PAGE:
Arthritis & Rheumatism, Volume 63,
November 2011 Abstract Supplement

Abstracts of the American College of
Rheumatology/Association of Rheumatology Health Professionals
Annual Scientific Meeting
Chicago, Illinois November 4-9, 2011.


Inflammation Suppression Over 24 Weeks in Patients with Gouty Arthritis: Results From Two Phase-III Core and Extension Studies Comparing Canakinumab with Triamcinolone Acetonide.

So1,  A., Alten2,  R., Schumacher3,  H. R., Bardin4,  T., Bloch5,  M., Richard6,  D., Karpov6,  A.

CHUV, Lausanne, Switzerland
Charité Teaching Hospital–Schlosspark-Klinik, Berlin, Germany
University of Pennsylvania and VA Medical Center, Philadelphia, PA
Hôpital Lariboisière, Paris, France
Holdsworth House Medical Practice, Sydney, Australia
Novartis Pharma AG, Basel, Switzerland
UMDNJ-Robert Wood Johnson Medical School, New Brunswick, NJ

Background/Purpose:

Gouty arthritis (GA) is a chronic inflammatory arthritis, mainly driven by IL-1b—a proinflammatory cytokine. Canakinumab, a fully human monoclonal anti-IL-1b antibody, offers a new therapeutic option for GA that may provide significant long-term benefits.

Methods:

In two, pivotal 12-week, multicenter, double blind, double dummy, active-controlled studies (b-RELIEVED and b-RELIEVED-II), GA patients (meeting preliminary ACR-1977 criteria) with flare duration <=5 days and unresponsive, intolerant or contraindicated to NSAIDs and / or colchicine were randomized to receive a single dose of canakinumab 150mg sc or triamcinolone acetonide (TA) 40mg im and were re-dosed "on demand" on each new flare. Patients completing the core studies were enrolled into 12-week extension studies to further investigate "on demand" use of canakinumab 150 mg sc or TA 40 mg im on new flare. Inflammatory markers (CRP, SAA), tenderness and swelling were assessed at baseline, 72h and 7 days post dose, 12, and 24 weeks, where as IL-6 and TNF-a was assessed at baseline, 12 and 24 weeks.

Results:

In both core studies, 454 patients received treatment and 416 completed the studies. Of these, 335 patients entered and 317 completed the extension studies. At baseline in b-RELIEVED and b-RELIEVED-II, 17.1% and 16.8% had polyarticular GA and the mean number of flares in the previous year was 6.8 and 6.2, respectively. A large proportion (60.5%; 60.2%) of patients had a history of GA >5 years. Median CRP and SAA levels were elevated at baseline (Table). Following treatment with canakinumab, CRP decreased rapidly and normalized by 7 days post dose and SAA normalized by 3 days post dose. Both remained below upper limit of normal (ULN) over 24 weeks. Following treatment with TA, CRP remained above ULN at all post-dose time points except 24 weeks and SAA remained above ULN until Week 12. IL-6 was more effectively suppressed with canakinumab than TA over 24 weeks. No major changes in levels of TNF-a were observed, demonstrating its lack of involvement in this inflammatory cascade.

Table. Changes from baseline in inflammatory markers at 72 h, 7 days, 12 and 24 weeks post dose by treatment group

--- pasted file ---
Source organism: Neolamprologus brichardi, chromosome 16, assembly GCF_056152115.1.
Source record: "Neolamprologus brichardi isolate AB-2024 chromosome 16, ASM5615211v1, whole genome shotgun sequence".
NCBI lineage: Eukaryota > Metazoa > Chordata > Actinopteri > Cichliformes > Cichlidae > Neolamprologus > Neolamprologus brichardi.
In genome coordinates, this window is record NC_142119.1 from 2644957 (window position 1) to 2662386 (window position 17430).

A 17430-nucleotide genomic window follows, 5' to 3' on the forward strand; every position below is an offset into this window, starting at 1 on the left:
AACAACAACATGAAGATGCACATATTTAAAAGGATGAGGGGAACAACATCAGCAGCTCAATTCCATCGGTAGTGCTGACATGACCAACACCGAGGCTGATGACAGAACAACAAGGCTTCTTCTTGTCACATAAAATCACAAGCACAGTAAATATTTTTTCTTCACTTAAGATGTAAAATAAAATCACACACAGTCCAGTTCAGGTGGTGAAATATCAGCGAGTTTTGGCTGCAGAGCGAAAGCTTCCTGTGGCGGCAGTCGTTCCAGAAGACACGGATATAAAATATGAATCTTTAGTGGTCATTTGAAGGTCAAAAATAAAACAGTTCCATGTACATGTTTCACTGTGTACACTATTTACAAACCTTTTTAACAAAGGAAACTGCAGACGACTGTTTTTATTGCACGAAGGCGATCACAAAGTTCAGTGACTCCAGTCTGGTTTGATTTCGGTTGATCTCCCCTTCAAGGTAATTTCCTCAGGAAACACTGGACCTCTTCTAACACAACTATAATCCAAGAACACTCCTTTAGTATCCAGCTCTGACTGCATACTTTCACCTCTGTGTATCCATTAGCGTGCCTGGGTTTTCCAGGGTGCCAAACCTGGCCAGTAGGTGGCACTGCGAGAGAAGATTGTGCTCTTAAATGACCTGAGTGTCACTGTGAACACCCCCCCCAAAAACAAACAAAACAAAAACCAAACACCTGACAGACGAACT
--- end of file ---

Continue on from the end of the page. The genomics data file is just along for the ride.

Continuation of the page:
Canakinumab N=113TA=115
b-RELIEVED Median (range)Baseline72 h7 days12 WK24 WK (EOS)Baseline72 hrs7 days12 WK24 WK (EOS)
CRP levels, ULN=3.0mg/L(n=110) 13.2 (0–346)(n=112) 4.4* (0–62)(n=113) 2.1* (0–70)(n=105) 1.8 (0–47)(n=85) 2.6 (0–90)(n=113) 9.4 (1–278)(n=109) 5.2 (0–198)(n=104) 3.6 (0–305)(n=100) 3.8 (0–64)(n=76) 3.0 (0–79)
SAA levels, ULN=6.7mg/L(n=113) 18.0 (1–2500)(n=108) 5.2* (0–444)(n=111) 3.3* (0–202)(n=102) 3.5 (0–70)(n=85) 4.0 (0–198)(n=113) 9.9 (0–1080)(n=109) 10.1 (1–768)(n=109) 7.9 (4–1280)(n=100) 6.2 (1–179)(n=75) 6.1 (0–210)
IL-6 levels(n=80) 4.6# (0–356)NANA(n=80) 0 (0–131)(n=96) 2.7** (0–38)(n=73) 4.80# (0–143)NANA2.7 (0–75)3.5** (0–61)
 (n=96) 4.1̂ (0–356)    (n=96) 3.8̂ (0–143)    
 Canakinumab N=112TA (N=114)
b-RELIEVED-IIBaseline72 h7 days1224 WK (EOS)Baseline72 hrs7 days12 WK24 WK
CRP levels, ULN=3.0mg/L(n=112) 10.2 (0–350)(n=107) 4.3* (0–73)(n=108) 1.8* (0–92)(n=97) 1.4 (0–46)(n=79) 1.6 (0–89)(n=114) 8.9 (0–227)(n=110) 7.0 (0–225)(n=109) 3.1 (0–98)(n=97) 3.2 (0–62)(n=70) 2.7 (0–30)
SAA levels ULN=6.7mg/L(n=106) 11.2 (0–2070)(n=106) 5.1* (0–952)(n=105) 2.9* (0–1070)(n=92) 3.5 (0–109)(n=77) 3.4 (0–180)(n=112) 9.8 (0–2160)(n=107) 11.1 (0–1940)(n=108) 7.3 (0–908)(n=96) 4.5 (1–380)(n=70) 5.5 (0–158)
IL-6 levels(n=81) 3.30# (0–188)NANA0.0 (0–86)0** (0–53)(n=68) 1.0# (0–370)NANA2.4 (0–117)0** (0–177)
 (n=92) 2.75̂ (0–188)    (n=98) 3.0̂ (0–370)    
* denotes p <0.0001; ULN: upper normal limit,**24 weeks (EOS) in case patient discontinued prior to 24 weeks, levels for IL6 measured at discontinuation visit was included
# baseline statistics in patients who had both baseline and 12 week values
̂ baseline statistics in patients who had both baseline and 24 wk (EOS) values

Patients in the canakinumab group had less tenderness and swelling (b-RELIEVED OR: 2.00, 2.25; 1.72, 2.02 at 72 h and 7 days; b-RELIEVED-II OR: 2.34, 2.07; 1.76, 1.21, at 72 h and 7 days post dose) compared to the TA group.

Conclusion:

IL-1b blockade with canakinumab provided significant and sustained anti-inflammatory benefit over 24 weeks that was consistent with the clinical improvement in pain and significant delay in subsequent flares. Longer persistence of higher levels of inflammatory markers in the TA group suggests less control of ongoing inflammation.

To cite this abstract, please use the following information:
So, A., Alten, R., Schumacher, H. R., Bardin, T., Bloch, M., Richard, D., et al; Inflammation Suppression Over 24 Weeks in Patients with Gouty Arthritis: Results From Two Phase-III Core and Extension Studies Comparing Canakinumab with Triamcinolone Acetonide. [abstract]. Arthritis Rheum 2011;63 Suppl 10 :1019
DOI:

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